Dem lawmaker urges Cabinet members to lower flags to honor McCain

Dem lawmaker urges Cabinet members to lower flags to honor McCain

Rep. Ted Lieu (D-Calif.) on Monday asked members of President TrumpDonald John TrumpTrump mocks wind power: 'When the wind doesn't blow, just turn off the television' Pentagon investigator probing whether acting chief boosted former employer Boeing Trump blasts McCain, bemoans not getting 'thank you' for funeral MORE's Cabinet to lower the flags outside their respective department buildings to half staff to honor the late Sen. John McCainJohn Sidney McCainTrump blasts McCain, bemoans not getting 'thank you' for funeral Trump's approval rating stable at 45 percent GOP senator: Trump's criticism of McCain 'deplorable' MORE (R-Ariz.) after White House flags returned to full staff.

Lieu tweeted the same message at three Cabinet officials who served in the military: Secretary of Defense James MattisJames Norman MattisPentagon watchdog probing whether acting chief boosted Boeing Overnight Defense: Judge says Trump can't implement transgender policy | Trump floats admitting Brazil to NATO | Mattis returning to Stanford Mattis returning to Stanford months after Pentagon resignation MORE, Secretary of State Mike PompeoMichael (Mike) Richard PompeoPompeo presses for resolution to Gulf dispute The Hill's Morning Report - Trump, Dems put manufacturing sector in 2020 spotlight State Department blocks reporters from Pompeo briefing with faith-based media: report MORE and Interior Secretary Ryan ZinkeRyan Keith ZinkeOvernight Energy: EPA moves to raise ethanol levels in gasoline | Dems look to counter White House climate council | Zinke cleared of allegations tied to special election Zinke cleared of violating federal rules tied to Pennsylvania special election Overnight Energy: Trump unveils 2020 budget | Plan slashes funds for EPA, Interior and Energy | Interior request highlights border security MORE.

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"You served on active duty. As a nation mourns McCain, it would be appropriate to lower the flag to half staff at all @StateDept buildings. I respectfully request you give that order, regardless of the views of @realDonaldTrump. It is the honorable thing to do," Lieu tweeted, sending a separate message to each Cabinet official.

Flags at the White House returned to full staff early Monday, less than 48 hours after McCain died.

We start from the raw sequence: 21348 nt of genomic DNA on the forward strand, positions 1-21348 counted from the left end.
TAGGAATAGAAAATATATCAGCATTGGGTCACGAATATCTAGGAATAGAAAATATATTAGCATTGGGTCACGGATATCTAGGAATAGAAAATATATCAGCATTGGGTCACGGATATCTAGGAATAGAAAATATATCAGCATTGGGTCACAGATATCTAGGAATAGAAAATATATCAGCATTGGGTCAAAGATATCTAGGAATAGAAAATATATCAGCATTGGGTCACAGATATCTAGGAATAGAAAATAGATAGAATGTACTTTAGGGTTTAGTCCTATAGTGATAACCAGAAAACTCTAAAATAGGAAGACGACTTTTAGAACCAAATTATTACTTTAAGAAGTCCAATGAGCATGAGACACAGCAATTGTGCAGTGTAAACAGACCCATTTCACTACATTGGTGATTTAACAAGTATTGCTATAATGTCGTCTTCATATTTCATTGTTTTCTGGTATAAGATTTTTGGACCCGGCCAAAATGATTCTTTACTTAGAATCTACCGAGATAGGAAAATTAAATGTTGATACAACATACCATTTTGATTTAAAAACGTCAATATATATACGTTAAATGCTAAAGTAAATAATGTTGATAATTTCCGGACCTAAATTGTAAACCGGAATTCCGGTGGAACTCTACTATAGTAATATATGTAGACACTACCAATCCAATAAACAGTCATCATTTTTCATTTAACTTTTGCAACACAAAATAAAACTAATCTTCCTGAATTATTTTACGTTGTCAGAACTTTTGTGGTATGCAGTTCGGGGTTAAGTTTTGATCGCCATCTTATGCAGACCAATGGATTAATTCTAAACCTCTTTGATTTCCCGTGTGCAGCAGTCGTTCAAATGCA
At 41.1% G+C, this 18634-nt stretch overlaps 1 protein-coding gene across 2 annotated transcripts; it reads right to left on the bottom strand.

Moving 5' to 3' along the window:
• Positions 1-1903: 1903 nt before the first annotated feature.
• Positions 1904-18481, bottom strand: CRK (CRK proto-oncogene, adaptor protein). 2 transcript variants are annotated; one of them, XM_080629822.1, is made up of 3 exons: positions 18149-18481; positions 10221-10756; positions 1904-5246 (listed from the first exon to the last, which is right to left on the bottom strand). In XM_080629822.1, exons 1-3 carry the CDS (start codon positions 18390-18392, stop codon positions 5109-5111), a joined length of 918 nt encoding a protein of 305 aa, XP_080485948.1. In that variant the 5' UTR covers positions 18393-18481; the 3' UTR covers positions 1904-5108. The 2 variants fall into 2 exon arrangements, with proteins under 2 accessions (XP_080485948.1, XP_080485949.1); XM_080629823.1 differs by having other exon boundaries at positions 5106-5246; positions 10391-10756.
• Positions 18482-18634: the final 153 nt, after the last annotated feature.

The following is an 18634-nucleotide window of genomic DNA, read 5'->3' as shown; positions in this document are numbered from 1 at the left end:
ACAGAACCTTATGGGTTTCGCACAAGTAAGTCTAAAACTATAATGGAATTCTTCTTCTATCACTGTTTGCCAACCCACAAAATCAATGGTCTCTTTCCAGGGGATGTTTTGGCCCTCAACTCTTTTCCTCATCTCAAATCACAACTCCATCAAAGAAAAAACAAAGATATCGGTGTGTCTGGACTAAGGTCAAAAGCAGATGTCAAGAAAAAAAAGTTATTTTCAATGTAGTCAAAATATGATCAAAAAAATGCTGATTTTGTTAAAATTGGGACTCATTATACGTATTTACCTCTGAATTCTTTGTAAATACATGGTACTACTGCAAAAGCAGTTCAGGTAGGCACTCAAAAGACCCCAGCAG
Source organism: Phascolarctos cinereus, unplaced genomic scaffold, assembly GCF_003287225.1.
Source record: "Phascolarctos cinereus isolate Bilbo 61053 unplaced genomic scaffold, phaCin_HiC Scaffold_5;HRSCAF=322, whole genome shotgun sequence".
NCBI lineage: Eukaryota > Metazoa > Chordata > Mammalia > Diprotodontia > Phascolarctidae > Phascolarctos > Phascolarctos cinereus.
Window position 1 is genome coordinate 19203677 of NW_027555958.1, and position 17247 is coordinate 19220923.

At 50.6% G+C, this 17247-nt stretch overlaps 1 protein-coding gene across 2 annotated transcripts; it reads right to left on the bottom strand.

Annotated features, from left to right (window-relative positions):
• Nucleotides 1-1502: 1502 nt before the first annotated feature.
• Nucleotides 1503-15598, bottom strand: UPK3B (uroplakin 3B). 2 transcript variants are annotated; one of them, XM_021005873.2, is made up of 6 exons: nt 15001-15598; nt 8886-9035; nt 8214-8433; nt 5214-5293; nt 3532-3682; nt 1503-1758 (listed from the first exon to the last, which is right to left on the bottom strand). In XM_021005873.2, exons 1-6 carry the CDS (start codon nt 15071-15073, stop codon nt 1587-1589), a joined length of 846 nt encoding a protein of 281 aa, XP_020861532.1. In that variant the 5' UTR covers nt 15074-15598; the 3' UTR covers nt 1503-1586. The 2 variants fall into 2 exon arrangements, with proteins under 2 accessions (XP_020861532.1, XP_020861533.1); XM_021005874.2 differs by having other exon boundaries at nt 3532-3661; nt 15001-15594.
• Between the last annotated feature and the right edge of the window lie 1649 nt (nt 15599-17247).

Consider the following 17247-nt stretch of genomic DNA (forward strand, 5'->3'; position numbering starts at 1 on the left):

Several reporters and commentators quickly noted that flags in the past have remained lowered to honor lawmakers and major public figures until their funerals.

Joe Heim, a Washington Post reporter, posted a photo on Twitter showing that the flag outside the Department of Energy remained at half staff on Monday morning, while the flag just down the road at the Department of Agriculture was back at full staff.

McCain died Saturday at age 81 a little more than a year after being diagnosed with an aggressive form of brain cancer. Even after his diagnosis, he remained one of Trump's most outspoken Republican critics.

McCain reportedly did not want Trump to attend his funeral, instead requesting that former Presidents Obama and George W. Bush deliver eulogies.

During the 2016 campaign, Trump ridiculed McCain's status as a war hero. In recent months, Trump has regularly chided McCain over his decision to vote against a GOP effort to repeal the Affordable Care Act, effectively killing the measure.

Trump reportedly nixed a draft statement from the White House calling McCain a "hero" after the senator's death. Trump instead issued a tweet offering his sympathies to McCain's family.

A number of other administration officials issued their own statements via Twitter, including Pompeo, Vice President Pence, White House counselor Kellyanne ConwayKellyanne Elizabeth ConwayTrump doesn't share values of Jewish community, says Dem Jewish advocate Kellyanne Conway defends Trump: Husband isn't a psychiatrist Trump: George Conway 'a whack job' MORE and Trump's attorney, Rudy Giuliani.

McCain, a former naval aviator, is scheduled to lie in the Arizona Capitol on Wednesday and then the U.S. Capitol on Friday. He will be buried at the U.S. Naval Academy in Annapolis, Md., on Sunday.